Most startups fail, and if you invest in a business through the platform, it is significantly more likely that you will lose all of your invested capital than that you will see a return of capital or a profit. You should not invest more money through the platform than you can afford to lose without altering your standard of living.
Any investment you make through the platform will be highly illiquid. There is no secondary market for the shares of the investee company. This means that you are unlikely to be able to sell your shares until and unless the investee company floats on a securities exchange or is bought by another company. Even for a successful business, a flotation or purchase is unlikely to occur for a number a years from the time you make your investment.
Startups rarely pay dividends. This means that if you invest in a business through the platform, even if it is successful you are unlikely to see any return of capital or profit until you are able to sell your shares in the investee company. Even for a successful business, this is unlikely to occur for a number of years from the time you make your investment.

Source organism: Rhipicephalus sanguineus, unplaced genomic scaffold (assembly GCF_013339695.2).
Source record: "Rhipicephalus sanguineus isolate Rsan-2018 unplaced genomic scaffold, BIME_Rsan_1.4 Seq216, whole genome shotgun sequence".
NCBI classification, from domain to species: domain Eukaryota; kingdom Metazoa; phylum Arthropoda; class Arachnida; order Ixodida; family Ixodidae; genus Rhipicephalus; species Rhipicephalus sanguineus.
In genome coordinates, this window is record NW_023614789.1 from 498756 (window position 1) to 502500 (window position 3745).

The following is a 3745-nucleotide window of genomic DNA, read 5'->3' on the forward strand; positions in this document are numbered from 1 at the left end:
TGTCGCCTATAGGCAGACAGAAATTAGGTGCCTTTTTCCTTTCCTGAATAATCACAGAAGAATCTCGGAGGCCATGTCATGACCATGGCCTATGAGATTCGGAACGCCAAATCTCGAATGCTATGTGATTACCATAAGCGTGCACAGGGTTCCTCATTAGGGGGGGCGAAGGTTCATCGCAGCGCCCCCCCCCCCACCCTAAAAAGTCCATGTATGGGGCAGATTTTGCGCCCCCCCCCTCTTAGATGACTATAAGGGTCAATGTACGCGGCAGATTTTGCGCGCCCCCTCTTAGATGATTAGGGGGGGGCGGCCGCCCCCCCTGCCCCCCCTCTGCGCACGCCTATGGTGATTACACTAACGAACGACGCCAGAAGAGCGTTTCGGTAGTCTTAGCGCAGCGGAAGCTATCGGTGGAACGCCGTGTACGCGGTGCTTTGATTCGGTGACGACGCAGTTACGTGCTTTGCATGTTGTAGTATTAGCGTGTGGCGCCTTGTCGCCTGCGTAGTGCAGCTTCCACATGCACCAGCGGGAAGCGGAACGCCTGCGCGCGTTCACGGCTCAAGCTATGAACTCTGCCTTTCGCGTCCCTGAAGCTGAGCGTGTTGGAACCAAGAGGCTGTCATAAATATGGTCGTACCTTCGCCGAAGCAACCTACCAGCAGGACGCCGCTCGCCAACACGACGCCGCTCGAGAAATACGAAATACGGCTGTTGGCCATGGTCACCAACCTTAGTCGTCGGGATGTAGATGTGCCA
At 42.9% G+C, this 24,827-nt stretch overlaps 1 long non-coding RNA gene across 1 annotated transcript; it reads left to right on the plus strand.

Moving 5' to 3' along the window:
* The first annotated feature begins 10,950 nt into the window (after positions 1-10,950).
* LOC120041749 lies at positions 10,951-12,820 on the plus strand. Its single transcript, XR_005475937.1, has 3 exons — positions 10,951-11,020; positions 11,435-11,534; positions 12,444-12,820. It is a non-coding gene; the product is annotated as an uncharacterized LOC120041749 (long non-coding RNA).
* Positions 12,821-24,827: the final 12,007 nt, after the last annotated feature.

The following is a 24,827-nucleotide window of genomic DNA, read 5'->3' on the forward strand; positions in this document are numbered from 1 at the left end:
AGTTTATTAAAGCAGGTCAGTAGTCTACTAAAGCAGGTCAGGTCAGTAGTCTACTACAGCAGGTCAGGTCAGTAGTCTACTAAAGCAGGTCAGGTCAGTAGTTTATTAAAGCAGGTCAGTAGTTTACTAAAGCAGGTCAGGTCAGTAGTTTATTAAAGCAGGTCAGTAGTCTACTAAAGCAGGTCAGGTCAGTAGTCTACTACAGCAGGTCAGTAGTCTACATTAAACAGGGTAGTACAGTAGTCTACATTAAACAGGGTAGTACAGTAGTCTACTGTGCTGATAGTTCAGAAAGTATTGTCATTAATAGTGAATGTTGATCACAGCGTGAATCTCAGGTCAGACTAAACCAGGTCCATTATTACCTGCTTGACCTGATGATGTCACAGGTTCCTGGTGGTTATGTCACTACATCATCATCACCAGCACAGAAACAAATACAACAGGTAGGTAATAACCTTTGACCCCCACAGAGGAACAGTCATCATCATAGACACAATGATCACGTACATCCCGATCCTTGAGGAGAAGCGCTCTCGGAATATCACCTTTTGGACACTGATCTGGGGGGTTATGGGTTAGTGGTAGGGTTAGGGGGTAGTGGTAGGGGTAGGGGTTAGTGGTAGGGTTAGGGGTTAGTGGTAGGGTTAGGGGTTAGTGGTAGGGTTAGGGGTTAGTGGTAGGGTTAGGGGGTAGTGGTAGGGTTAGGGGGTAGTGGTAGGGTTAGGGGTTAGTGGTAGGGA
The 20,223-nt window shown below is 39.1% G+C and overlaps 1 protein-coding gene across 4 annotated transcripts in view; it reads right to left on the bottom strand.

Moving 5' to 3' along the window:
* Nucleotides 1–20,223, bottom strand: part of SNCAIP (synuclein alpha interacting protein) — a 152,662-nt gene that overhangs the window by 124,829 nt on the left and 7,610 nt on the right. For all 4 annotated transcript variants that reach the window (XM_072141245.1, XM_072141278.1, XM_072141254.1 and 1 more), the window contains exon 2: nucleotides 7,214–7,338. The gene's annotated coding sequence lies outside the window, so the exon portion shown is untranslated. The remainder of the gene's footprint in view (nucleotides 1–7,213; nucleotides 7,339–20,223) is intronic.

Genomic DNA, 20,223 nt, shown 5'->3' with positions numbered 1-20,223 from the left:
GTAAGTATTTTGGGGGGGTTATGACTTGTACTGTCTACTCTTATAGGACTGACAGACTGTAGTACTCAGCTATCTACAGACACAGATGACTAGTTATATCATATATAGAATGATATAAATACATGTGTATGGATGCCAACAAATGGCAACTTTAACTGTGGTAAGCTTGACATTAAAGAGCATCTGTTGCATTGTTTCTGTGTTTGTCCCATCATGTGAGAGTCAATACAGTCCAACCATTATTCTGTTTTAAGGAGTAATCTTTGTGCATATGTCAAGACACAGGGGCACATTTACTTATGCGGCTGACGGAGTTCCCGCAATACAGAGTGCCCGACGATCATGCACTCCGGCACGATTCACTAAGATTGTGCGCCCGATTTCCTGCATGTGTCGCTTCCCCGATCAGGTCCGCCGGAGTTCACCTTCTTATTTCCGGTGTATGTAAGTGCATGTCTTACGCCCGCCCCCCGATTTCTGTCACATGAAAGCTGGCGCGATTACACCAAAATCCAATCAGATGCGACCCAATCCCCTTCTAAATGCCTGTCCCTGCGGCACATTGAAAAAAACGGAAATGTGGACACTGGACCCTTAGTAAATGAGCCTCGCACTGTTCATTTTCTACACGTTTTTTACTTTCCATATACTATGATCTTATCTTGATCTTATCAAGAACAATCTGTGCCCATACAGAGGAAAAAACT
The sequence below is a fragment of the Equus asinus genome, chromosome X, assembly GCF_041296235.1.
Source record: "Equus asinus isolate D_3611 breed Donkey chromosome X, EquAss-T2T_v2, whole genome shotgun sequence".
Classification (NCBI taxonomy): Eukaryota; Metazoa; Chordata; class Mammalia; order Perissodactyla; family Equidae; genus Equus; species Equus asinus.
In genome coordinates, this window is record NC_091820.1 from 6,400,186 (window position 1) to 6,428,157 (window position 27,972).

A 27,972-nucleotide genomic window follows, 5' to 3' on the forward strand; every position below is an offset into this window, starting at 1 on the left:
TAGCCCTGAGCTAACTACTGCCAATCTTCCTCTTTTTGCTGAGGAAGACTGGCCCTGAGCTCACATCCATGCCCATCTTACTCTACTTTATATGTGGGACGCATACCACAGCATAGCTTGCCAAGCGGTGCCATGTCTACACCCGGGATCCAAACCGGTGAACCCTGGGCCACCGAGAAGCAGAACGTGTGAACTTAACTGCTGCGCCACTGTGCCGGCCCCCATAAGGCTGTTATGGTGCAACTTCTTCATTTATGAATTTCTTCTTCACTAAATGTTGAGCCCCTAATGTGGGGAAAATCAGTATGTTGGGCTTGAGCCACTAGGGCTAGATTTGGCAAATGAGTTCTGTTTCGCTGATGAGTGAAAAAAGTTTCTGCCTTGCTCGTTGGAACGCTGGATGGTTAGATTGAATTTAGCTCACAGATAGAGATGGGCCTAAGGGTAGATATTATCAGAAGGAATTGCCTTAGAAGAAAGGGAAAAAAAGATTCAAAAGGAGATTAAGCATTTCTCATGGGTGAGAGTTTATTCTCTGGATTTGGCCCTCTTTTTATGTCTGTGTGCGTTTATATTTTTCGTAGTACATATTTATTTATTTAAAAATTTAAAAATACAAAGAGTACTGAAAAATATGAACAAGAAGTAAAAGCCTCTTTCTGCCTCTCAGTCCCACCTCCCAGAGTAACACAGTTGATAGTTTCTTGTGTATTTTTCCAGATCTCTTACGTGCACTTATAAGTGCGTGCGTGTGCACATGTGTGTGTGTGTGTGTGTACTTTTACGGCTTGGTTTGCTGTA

Any investment you make through the platform is likely to be subject to dilution. This means that if the business raises additional capital at a later date, it will issue new shares of the investee company to the new investors, and the percentage of the investee company that you own will decline. These new shares may also have certain preferential rights to dividends, sale proceeds and other matters, and the exercise of these rights may work to your disadvantage. Your investment may also be subject to dilution as a result of the grant of options (or similar rights to acquire shares) to employees of, service providers to or certain other parties connected with, the investee company.
Investing in startups should only be done as part of a diversified portfolio. This means that you should invest relatively small amounts in multiple businesses rather than a lot in one or two businesses. It also means that you should invest only a small proportion of your investable capital in startups as an asset class, with the majority of your investable capital invested in safer, more liquid assets.